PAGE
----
- "AirPort is the name given to a series of Apple products using the (Wi-Fi) protocols (802.11b, 802.11g, 802.11n and 802.11ac). These products comprise a number of wireless routers and wireless cards. The AirPort Extreme name was originally intended to signify the addition of the 802.11g protocol to these products."
Apple sells a number of AirPort models: AirPort Express, AirPort Extreme, and AirPort Time Capsule. The AirPort Time Capsule is essentially the AirPort Extreme, but with a 2-3 TB hard drive added, depending on which model you buy. All AirPort models have the ability to share printers on the network (through the USB port), and all AirPort models support up to 50 users.
Traditionally, AirPort base stations can be configured two ways, both of which require applications from Apple - AirPort base stations do not have web interfaces, unlike most routers. The first is using the desktop application, which is shipped with all Macs as a part of OS X and can be downloaded separately for Windows. There is no GNU/Linux version.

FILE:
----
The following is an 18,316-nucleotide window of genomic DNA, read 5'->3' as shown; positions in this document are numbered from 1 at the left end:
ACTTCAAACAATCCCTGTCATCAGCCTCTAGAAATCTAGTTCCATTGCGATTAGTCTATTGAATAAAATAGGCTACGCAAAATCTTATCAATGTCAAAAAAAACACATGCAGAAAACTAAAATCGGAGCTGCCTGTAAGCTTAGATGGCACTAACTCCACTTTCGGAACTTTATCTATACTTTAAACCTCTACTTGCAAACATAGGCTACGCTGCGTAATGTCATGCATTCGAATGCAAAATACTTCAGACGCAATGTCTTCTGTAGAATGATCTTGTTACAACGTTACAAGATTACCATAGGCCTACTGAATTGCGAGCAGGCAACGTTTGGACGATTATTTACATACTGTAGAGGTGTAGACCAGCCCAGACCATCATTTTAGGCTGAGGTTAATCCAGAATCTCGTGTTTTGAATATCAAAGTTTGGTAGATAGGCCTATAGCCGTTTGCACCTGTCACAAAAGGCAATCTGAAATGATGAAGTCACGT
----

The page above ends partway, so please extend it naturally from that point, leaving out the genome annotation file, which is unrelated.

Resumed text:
The second way is to use the AirPort Utility app on an iOS device. If you or a friend has an iPod Touch, iPhone, or iPad lying around, this is probably the most hassle-free way to configure your AirPort base station.
If you wish to use the music streaming feature of AirPort Express base stations, look for "raop" in the AUR.
Scan the Airport Express station to determine which port is used for printing.
# nmap 192.168.0.4
Starting Nmap 4.20 ( http://insecure.org ) at 2007-06-26 00:50 CEST Interesting ports on 192.168.0.4: Not shown: 1694 closed ports PORT STATE SERVICE 5000/tcp open UPnP 9100/tcp open jetdirect 10000/tcp open snet-sensor-mgmt MAC Address: 00:14:51:70:D5:66 (Apple Computer) Nmap finished: 1 IP address (1 host up) scanned in 25.815 seconds
Note the port of the jetdirect service, and use a printer URI of socket://, followed by your station IP address, a colon, and the jetdirect port number.
See CUPS for more information.